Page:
Tuesday, November 8, 2016

Qulliq Reproduction

Soapstone lamp
This is a reproduction of an Inuit soapstone lamp, or qulliq, that will accompany the set of Inuit artifact props that I shared on Saturday.  I dragged my feet a little on this one and suggested some places around town where I'd hoped that the props department could find an Inuit artist to do the work.  This style of oil lamp is still made and used today, however, I guess they couldn't track one down in time, so they asked me to make one.    
Lamp with wood wick trimmer.  The wick
trimmer is important to tend to the flame and
spread the wick evenly along the edge of the
Behind my workshop, I found a nice piece of soapstone that I'd collected for a project like this years ago on the Baie Verte peninsula.  The finished lamp is about nine inches across.  I wanted it to look well made, but functional and worn.  I left some tool marks and finished it with layers of polish, sanding, and scratches.  I wanted it to have a nice form, but it should look like it's spent years travelling around the tundra by pack and dog sled.  I was secretly hoping that it would break so that I'd have an excuse to repair it with some holes and stitching, but it held up to the carving and test burns, so no luck there.
Burning lamp with a lamp stand.  This
is the back view of the lamp.  The
person tending the flame would sit on
the opposite side.

The bottom is flat, so it will sit level on a flat surface, but lamps would usually be elevated on a lamp stand.  The simplest stand would be three rocks at one end of the sleeping platform.  An elevated lamp will radiate heat for long after the flame has gone out.  The lamp burns oil, which would have usually been seal fat and the wicks would be arctic cotton or dry moss.  In this instance I'm using canola oil and cotton balls.  For filming, I'll suggest adding some floating chunks of fat in the oil.  The cotton forms a continous wick that burns along the top of the long straight edge and trails down into the oil.  I experimented a bit with the lamp last night to see how much tending it would need.  A wick that is soaked in oil, but isolated from the oil reservoir will burn on it's own for about 15-30 minutes.  If the wick is connected to the oil, it will burn continuously as long as the oil is replenished.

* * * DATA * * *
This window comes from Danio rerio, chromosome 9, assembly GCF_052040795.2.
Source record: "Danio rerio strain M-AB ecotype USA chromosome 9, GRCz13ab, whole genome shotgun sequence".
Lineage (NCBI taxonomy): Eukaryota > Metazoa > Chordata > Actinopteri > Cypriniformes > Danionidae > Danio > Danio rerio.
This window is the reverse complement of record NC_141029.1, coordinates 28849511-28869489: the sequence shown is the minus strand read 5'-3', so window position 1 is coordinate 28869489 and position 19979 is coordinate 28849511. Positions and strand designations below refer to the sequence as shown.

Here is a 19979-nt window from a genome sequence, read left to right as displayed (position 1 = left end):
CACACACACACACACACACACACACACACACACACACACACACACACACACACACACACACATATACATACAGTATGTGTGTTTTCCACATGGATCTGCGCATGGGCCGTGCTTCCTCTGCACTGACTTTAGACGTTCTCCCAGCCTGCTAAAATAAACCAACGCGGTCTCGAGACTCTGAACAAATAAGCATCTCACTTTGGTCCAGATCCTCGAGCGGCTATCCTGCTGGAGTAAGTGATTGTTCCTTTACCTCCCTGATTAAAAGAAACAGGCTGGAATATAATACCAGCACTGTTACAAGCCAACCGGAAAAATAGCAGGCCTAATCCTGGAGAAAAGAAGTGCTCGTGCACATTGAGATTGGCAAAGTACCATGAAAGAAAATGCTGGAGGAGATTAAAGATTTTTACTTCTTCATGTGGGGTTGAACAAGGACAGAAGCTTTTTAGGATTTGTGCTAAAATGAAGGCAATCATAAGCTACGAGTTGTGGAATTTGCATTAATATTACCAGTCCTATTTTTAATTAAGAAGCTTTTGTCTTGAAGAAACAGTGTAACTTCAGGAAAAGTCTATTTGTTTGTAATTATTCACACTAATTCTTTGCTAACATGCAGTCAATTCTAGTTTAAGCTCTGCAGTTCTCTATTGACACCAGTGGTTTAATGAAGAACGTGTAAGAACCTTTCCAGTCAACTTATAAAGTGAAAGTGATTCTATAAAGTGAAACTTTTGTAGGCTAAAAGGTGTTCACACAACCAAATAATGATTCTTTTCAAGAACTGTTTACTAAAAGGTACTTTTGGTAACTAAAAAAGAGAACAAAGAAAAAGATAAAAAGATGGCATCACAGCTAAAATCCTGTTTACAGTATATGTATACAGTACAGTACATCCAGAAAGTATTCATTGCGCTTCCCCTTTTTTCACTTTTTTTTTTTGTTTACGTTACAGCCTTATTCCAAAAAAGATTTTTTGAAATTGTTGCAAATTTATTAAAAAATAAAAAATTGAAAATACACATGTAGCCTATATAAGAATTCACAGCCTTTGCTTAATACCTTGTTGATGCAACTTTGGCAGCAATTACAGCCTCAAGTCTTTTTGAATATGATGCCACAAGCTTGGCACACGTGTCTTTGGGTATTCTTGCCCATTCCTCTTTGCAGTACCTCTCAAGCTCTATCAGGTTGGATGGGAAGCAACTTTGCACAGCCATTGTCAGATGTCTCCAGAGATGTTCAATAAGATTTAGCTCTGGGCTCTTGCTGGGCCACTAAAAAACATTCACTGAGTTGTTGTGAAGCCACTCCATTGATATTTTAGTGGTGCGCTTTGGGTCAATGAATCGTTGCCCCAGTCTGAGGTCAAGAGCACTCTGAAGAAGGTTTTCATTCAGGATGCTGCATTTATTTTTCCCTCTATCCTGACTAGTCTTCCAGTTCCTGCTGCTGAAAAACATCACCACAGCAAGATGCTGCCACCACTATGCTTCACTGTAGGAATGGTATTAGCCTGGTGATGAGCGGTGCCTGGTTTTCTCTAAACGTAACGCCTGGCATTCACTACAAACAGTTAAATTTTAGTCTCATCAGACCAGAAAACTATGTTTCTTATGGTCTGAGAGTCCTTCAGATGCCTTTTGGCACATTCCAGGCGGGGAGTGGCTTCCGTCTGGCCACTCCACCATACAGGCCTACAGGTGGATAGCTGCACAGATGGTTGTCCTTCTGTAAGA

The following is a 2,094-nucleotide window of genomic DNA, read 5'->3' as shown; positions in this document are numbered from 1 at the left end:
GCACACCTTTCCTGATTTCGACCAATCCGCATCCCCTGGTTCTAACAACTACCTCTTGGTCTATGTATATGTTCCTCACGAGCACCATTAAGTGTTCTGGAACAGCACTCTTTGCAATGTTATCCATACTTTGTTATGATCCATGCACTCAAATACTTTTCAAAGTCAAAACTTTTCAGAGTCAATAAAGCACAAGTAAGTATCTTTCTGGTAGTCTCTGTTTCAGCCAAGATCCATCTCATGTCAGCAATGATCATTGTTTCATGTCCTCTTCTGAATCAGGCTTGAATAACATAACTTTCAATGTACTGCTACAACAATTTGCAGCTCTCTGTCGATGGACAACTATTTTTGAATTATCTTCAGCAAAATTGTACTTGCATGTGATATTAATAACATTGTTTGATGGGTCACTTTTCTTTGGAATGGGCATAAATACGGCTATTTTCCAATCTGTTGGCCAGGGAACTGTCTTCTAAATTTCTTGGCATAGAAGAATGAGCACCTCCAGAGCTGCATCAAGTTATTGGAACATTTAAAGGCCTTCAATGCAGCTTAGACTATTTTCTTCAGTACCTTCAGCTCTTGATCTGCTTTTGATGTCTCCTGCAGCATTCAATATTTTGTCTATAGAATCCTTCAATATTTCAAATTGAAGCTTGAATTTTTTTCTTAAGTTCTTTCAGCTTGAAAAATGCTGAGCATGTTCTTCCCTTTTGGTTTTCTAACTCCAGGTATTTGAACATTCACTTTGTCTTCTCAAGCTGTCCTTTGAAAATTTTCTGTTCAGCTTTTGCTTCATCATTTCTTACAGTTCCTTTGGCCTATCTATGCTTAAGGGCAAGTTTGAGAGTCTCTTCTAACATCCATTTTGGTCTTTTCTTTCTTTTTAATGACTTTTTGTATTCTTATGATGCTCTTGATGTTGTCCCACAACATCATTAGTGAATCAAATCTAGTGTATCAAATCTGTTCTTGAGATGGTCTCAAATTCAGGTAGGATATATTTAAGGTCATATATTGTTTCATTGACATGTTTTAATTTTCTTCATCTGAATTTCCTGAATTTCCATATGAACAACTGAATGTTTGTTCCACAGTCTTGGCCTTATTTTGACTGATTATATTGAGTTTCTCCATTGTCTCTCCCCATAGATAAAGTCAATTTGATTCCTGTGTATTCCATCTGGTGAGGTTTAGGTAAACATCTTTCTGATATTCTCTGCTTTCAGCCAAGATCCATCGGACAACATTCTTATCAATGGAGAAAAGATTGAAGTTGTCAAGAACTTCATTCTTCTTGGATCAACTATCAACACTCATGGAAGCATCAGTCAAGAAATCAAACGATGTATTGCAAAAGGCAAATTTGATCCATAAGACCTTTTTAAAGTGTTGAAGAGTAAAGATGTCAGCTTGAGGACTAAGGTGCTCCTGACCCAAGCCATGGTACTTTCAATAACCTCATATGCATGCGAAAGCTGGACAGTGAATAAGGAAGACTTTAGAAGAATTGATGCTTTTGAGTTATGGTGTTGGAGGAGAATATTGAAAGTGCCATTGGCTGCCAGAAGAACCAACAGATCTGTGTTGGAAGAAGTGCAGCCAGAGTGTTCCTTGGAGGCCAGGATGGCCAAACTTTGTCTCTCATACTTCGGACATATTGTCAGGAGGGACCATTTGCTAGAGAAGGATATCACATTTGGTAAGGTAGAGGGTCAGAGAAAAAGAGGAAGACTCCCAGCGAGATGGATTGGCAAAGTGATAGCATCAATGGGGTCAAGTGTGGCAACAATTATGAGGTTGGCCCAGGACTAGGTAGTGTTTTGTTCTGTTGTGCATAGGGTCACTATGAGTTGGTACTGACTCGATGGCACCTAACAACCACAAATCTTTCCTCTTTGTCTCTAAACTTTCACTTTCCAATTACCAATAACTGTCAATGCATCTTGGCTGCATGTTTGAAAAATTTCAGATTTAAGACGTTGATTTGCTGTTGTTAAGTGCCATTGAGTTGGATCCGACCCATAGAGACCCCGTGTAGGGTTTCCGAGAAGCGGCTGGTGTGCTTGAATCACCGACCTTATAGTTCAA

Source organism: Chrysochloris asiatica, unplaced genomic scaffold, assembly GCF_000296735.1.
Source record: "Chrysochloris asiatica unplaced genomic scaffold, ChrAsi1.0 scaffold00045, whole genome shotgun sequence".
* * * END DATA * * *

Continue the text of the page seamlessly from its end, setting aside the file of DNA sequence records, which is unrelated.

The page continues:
You can see the flat cotton wick in the flame along the edge of the pot.  The pot gets hot.  I have had soapstone lamps shatter from thermal shock, but if that is going to happen it should happen in the first five or ten minutes.  I've had this lamp burning for hours and it seems like a good piece of stone.

Top view.  I left some tool marks inside the lamp to emphasize that this is a functional lamp, not an art piece.

The underside has a more polished surface.  I wanted it to look like it spent as much of it's life tied to a sled as it did sitting lit on a stand.

Shallow lamp.

 Photo Credits: Tim Rast


  1. Hi Tim, I love your Inuit lamp! I am researching Palaeolithic lamps that might have illuminated cave art. Do you think the flame would look different, if you had used a moss or twig wick? Have you tried it? Do you have any film clips you would be willing to share? Thanks so much for any information, Yours Tamsin

    1. I recently got a quilliq in Alaska. Made out of fossilized bone. Could be very early. I'll show you pictures.


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